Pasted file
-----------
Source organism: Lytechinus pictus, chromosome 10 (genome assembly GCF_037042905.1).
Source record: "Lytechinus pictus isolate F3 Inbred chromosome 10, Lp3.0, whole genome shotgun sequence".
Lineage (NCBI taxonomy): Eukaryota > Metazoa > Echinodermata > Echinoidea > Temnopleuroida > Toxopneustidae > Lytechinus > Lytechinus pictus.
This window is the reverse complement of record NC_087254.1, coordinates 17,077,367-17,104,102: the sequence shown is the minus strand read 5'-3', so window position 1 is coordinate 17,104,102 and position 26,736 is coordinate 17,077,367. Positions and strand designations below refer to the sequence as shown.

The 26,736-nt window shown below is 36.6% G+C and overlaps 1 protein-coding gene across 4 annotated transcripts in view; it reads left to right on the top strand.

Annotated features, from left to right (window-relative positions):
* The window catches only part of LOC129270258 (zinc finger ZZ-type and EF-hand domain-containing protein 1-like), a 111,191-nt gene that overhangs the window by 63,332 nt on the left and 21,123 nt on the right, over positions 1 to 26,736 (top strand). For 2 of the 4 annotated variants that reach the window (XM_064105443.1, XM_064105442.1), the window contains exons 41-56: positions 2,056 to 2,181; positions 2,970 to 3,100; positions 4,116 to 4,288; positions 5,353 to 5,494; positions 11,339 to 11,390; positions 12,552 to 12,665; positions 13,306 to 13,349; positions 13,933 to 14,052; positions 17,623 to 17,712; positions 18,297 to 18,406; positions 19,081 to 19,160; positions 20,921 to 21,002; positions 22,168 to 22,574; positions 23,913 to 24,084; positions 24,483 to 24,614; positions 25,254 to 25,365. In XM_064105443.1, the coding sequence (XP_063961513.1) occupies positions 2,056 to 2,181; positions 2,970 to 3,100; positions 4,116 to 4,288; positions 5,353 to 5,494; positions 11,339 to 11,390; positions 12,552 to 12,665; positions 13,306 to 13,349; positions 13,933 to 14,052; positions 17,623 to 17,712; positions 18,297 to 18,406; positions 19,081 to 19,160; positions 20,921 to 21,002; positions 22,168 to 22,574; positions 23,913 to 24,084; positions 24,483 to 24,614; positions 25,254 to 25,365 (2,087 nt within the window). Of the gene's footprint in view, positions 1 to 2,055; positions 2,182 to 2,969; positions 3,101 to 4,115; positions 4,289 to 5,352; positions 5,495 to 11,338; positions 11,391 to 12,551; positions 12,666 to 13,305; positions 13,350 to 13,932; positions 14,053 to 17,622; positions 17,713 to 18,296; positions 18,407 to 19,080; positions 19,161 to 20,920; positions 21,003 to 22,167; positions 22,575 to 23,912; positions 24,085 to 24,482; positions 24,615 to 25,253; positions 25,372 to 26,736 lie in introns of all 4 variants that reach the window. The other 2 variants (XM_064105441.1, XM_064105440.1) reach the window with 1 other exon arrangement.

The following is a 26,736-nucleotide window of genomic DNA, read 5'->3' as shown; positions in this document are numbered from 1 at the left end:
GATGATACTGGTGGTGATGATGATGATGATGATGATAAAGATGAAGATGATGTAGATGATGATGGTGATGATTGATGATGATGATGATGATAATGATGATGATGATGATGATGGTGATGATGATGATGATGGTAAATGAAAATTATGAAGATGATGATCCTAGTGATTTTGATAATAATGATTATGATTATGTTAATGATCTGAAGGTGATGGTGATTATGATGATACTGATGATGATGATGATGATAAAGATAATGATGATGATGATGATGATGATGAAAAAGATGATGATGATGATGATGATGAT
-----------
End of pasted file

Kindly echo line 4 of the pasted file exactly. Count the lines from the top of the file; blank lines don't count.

This window is the reverse complement of record NC_087254.1, coordinates 17,077,367-17,104,102: the sequence shown is the minus strand read 5'-3', so window position 1 is coordinate 17,104,102 and position 26,736 is coordinate 17,077,367. Positions and strand designations below refer to the sequence as shown.